Truth be told, when I first saw the Kumari, I felt a little disturbed. In my mind’s eye, I saw my own little girl lying there disinterested and upheld for something she was not even aware of. It somehow did not feel right to me but then, to each their own tradition.
Selection of Kumari
Disturbed as I was, I wondered how the little girl actually became a Kumari. What went into making her the chosen one?
The selection of the Living Goddess included finding girls with a favorable horoscope from the Newari clan. The shortlisted girls are then checked for the certain criteria based on appearance. A few of those included them having eyelashes like the cow, a conch shell kind of a neck and thighs like the deer. Once the candidate is chosen, she is put through some rigorous tests where she has to witness the butchering of animals without flinching or fear and has to spend a night in a place with dead animals around. Once her fearlessness is established and she becomes the chosen one. There are numerous other rituals that she is put through but none of the locals that I spoke to were able to detail those out.
Life of a Kumari
Once the chosen Kumari enters her palace, that is the last time she walks on the ground. From then on, she either walks on a carpet or is carried around until she ceases to be a Kumari. She leaves all her materialistic things and stops going outside. Her feet are considered to be sacred – so much that the people kiss them. She is generally dressed in red and has a fire eye adorns her forehead.
Her desires and demands are considered important and people in her service, work hard to ensure that they are met. Her playmates are generally, children who stay within the premises. She is traditionally not educated. However, with modernization, I understand that there is some bit of private tutoring that takes care of her learning. This is quite required for the Kumari remains in this role till she comes of age or if she falls sick or bleeds from an injury. This is when they say that the Goddess has left her body. When this happens, the current Goddess returns to regular life and the quest for her successor begins.
There is plenty on the net on how life becomes tough for these girls for they have not really led a regular, normal life. Some of them do not even get married for there is a myth that whoever marries a former Kumari, will suffer death. Reading about it had me a little on the edge but at the same time, I felt helpless too. There is so much devotion to this tradition that there is little one can do. Maybe Kumari is a hope for those who are drowning of sorrows and one really cannot take away that hope.
The strength of this faith is so obvious when you witness the crowds at the Indra Jatra – the one festival that allows you to glimpse at Kumari. They say that you are in for a lot of luck if you do manage a sight of her. People throng on the streets and across rooftops to just do that and if you want to know what I really mean – stay tuned for my next post on the Indra Jatra. For now, you ponder about what you have learned through my meeting of Kumari and leave back your thoughts below.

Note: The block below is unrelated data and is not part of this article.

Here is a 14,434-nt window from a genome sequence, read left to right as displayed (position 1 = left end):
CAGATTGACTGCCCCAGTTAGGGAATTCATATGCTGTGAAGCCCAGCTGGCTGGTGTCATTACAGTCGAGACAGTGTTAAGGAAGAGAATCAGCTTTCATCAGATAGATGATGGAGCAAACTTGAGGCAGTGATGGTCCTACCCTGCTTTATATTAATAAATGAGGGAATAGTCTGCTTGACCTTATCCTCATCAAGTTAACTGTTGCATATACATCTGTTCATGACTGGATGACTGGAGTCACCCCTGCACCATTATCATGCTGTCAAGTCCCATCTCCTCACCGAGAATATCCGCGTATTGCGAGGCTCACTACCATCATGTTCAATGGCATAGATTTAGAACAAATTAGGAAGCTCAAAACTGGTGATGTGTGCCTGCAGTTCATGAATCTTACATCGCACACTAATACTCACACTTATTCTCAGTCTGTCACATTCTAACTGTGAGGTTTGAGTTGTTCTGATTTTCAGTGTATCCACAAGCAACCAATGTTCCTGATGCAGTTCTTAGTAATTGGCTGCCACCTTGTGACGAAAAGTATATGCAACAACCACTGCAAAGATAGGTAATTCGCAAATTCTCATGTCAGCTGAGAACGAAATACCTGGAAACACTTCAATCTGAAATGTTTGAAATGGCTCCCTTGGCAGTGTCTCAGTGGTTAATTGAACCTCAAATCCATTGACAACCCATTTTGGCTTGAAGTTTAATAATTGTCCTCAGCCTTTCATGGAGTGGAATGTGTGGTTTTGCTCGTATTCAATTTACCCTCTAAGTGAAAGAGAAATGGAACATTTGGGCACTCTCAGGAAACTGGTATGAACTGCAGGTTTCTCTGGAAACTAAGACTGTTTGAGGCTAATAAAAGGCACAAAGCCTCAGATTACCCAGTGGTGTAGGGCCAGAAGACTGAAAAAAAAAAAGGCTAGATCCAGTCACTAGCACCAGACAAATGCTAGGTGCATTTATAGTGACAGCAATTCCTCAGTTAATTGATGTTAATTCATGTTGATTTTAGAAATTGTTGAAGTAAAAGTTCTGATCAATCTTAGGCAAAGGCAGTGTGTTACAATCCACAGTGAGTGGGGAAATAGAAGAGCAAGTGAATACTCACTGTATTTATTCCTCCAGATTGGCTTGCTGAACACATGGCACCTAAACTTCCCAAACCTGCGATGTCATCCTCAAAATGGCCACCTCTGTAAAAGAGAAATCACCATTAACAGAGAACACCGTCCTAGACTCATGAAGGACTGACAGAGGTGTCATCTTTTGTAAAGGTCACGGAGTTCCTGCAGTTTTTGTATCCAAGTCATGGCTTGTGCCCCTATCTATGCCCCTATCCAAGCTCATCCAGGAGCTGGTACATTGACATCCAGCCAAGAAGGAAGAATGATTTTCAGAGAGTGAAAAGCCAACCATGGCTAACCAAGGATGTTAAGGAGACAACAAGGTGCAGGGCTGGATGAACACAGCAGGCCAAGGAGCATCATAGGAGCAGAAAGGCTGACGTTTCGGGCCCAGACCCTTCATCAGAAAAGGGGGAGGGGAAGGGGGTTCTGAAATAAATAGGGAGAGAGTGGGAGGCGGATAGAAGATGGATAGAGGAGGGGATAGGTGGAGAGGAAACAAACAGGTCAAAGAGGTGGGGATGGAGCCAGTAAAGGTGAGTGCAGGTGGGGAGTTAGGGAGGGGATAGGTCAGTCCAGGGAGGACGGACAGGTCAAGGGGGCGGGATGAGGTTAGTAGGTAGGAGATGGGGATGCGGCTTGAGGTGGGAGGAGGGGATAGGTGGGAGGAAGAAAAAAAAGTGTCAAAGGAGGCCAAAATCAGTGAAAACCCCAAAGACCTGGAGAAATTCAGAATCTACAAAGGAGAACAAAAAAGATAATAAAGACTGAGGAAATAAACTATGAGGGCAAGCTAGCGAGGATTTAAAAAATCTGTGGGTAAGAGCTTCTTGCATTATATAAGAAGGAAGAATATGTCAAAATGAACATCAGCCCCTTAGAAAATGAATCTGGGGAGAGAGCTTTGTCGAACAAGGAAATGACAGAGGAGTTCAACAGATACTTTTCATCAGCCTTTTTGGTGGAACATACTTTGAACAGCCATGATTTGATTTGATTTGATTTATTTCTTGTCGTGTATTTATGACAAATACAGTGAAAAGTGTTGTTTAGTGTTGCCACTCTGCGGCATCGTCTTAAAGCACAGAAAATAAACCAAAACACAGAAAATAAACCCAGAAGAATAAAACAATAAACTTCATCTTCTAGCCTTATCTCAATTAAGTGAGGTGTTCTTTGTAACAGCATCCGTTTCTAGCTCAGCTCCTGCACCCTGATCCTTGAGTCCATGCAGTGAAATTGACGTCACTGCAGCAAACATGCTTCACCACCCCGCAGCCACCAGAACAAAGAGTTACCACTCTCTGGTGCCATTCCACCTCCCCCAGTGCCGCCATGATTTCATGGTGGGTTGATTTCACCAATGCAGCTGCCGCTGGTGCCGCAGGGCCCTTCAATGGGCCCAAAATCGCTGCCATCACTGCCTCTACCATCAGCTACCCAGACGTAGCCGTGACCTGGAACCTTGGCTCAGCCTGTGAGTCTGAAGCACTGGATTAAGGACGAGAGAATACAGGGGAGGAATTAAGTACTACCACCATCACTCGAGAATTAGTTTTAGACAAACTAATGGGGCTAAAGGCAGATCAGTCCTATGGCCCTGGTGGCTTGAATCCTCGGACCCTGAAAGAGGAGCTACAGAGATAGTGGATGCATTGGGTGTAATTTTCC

- There are plenty of flights that can get you to Kathmandu directly. Alternately if you are from India, you can also, opt to drive in from across the border.
- Kumari Ghar is located in Kathmandu Durbar Square, which is quite central to the city. You can even opt for an accommodation here for an easy access to not just Kathmandu Durbar Square but the rest of the interesting places in Kathmandu.
- Visiting Kumari Ghar is included as a part of the ticket that one needs to purchase for Kathmandu Durbar Square. The ticket price for a Non-SAARC citizen is Nepali Rupees 1000 and for a SAARC country resident is Nepali Rupees 150.
- You are allowed in the inner courtyard of Kumari Ghar, irrespective of your religion. Photography is permitted here except for when Kumari is addressing the audience.
- If you are a Hindu, you will be allowed to go to her chambers and visit her
- Remember to dress modestly when visiting the Kumari
- No matter what your opinions are, I urge you to pay respect to the Nepali traditions and sentiments.
Popularly referred to as a Restless Ball of Energy. My Mom refuses to entertain my complaints about my equally restless daughter & assures my husband that I was born with a travel bug.
I am a Post-Graduate in Marketing by qualification and a travel blogger by passion. Besides travel, I enjoy photography and if you don’t find me at my desk, I would be out playing badminton or swimming or just running. I believe in planning for every long weekend through the year. And when I cannot travel physically, I travel virtually through this travel blog. My travel stories have also, got published on various websites and magazines including BBC Travel, Lonely Planet India and Jetwings. I have recently published my first book – When Places Come Alive – a collection of stories that are based on legends, landscapes, art and culture of a place which is available in both ebook and paperback format.